As we open our laptops each morning preparing ourselves for another screen intensive working week and (most likely) weekend, video conferencing is becoming the new norm for keeping in touch with work colleagues - and the default for social occasions with friends and family too.
The majority of us are adapting to this new digital lifestyle (and non-stop memes) with ease, and with the rest of the world facing the same common threat to society, some may even argue that we’re more connected globally now than ever before.
But it’s worth noting that while digital connections can span vast volumes of water, time zones and government lockdowns, it compliments the inevitable physical interactions which are essential in making us all feel more ‘human’.
Businesses have had to adapt to this new digitally versed society incredibly quickly. Forced to pivot pre-planned marketing campaigns, activations, PR stunts, conferences and festivals to either a non-committal ‘postponed until further notice’ status, bold and regretful cancellations (aka Glastonbury), or digitising their campaigns for this new virtual climate.
To some extent the show must go on, the relative unknown means that not all planned business activity can go on hold until ‘normal’ returns - we all still need to learn, engage, connect and share. For example, swapping out a physical conference for a series of thought leadership live streams is ideal to keep educating your audience and to reach even more eyes, but the swap from physical to digital shouldn’t be seen as like-for-like or an instant fix. Instead, this current tweak in direction within the events industry should draw on positives from both styles of delivery; resulting in a longer term combined campaign comprising both digital and physical elements.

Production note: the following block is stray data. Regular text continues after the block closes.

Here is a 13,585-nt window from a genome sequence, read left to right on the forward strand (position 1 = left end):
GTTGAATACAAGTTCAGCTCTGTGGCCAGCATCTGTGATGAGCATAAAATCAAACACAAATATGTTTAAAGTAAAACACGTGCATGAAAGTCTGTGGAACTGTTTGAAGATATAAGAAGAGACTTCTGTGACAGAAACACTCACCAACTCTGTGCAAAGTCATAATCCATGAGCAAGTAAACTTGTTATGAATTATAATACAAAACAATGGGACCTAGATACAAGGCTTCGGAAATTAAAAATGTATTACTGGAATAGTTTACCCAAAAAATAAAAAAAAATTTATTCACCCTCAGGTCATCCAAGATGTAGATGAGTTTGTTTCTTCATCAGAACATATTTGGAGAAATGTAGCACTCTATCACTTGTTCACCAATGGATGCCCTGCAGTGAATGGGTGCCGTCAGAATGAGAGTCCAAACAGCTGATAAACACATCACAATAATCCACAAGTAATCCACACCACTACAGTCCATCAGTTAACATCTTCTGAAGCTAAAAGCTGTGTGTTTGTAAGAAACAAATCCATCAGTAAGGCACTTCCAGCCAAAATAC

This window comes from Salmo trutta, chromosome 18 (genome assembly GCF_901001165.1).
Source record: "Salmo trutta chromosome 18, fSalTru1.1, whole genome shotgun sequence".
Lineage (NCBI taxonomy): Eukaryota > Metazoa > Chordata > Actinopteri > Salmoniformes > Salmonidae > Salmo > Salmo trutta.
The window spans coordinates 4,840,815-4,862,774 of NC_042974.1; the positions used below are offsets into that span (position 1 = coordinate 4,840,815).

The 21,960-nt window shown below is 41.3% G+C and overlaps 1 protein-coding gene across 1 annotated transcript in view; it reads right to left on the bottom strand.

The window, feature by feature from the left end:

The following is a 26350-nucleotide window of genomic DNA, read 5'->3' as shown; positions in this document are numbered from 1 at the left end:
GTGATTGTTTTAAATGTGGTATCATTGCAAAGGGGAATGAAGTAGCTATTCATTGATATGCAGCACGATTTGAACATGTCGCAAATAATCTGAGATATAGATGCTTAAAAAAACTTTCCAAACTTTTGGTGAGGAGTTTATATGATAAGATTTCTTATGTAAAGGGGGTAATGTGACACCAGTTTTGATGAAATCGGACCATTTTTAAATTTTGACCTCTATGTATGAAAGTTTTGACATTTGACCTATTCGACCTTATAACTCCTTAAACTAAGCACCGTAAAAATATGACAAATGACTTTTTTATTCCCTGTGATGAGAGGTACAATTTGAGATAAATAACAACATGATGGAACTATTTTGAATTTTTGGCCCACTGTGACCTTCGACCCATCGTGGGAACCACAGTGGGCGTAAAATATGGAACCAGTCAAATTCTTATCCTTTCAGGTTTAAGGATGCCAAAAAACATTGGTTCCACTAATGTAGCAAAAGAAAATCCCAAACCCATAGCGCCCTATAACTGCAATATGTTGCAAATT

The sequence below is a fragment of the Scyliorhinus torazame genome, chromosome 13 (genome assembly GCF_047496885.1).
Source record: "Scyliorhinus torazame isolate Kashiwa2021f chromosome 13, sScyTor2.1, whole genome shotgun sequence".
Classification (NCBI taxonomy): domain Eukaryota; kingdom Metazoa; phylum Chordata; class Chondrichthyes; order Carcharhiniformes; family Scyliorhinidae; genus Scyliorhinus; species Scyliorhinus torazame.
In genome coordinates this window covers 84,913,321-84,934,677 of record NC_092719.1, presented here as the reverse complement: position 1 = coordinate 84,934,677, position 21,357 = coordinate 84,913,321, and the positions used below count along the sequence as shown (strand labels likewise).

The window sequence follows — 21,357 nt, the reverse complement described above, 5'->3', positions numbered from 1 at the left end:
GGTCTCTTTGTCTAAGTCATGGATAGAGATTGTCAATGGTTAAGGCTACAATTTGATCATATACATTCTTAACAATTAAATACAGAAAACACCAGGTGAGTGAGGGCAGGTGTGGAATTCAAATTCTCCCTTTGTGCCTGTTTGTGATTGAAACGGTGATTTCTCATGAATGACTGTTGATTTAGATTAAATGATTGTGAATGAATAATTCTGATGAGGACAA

Here are three ways you can use digital tactics, such as live streaming or virtual conferencing, to enhance your event strategy:
Give us a sneak peek
Use live streaming or virtual conferences to create warm-up content, leading up to a larger physical event. For example, live stream smaller panel talks, roundtable discussions, or keynotes that all feed into the topics headlining your flagship conference or festival. This digital aspect will help you reach a much wider audience who otherwise may not be able to travel to or foot the bill for your final event, but in the future may now be more likely to do so. You could even live stream parts of your final event, or ask for content input ahead of the festival, to help your new digital audience feel more involved and connected.
Take us behind the scenes
For one off annual events which have no viable option but cancellation, such as large scale music festivals, use the event date as an occasion to celebrate the festival and reflect on highlights while creating new content. Share ‘behind the scenes’ style video content from previous festivals in an online campaign, giving fans an insight into the blood, sweat and tears and backstage stories. Get planned contributors to the cancelled festival involved too, by sharing original content from their social channels around the event date, giving fans a reason to reminisce and come together in the same way they will do when the festival returns.
While networking in-person is usually at the bottom of the list of activities event attendees are looking forward to, visual cues and physically standing in front of a person does have advantages over a LinkedIn message. If you’re planning on taking your conference virtual, don’t lose this valuable aspect for your attendees hoping to make connections.
During the event registration process ask registrants for a little bit more information, such as their job function, that could help you group registrants during roundtables or specific keynotes – encouraging connections in the same way you would do at your event and for your future in-person events.
Rachel Butler, head of marketing and brand communications, Marble LDN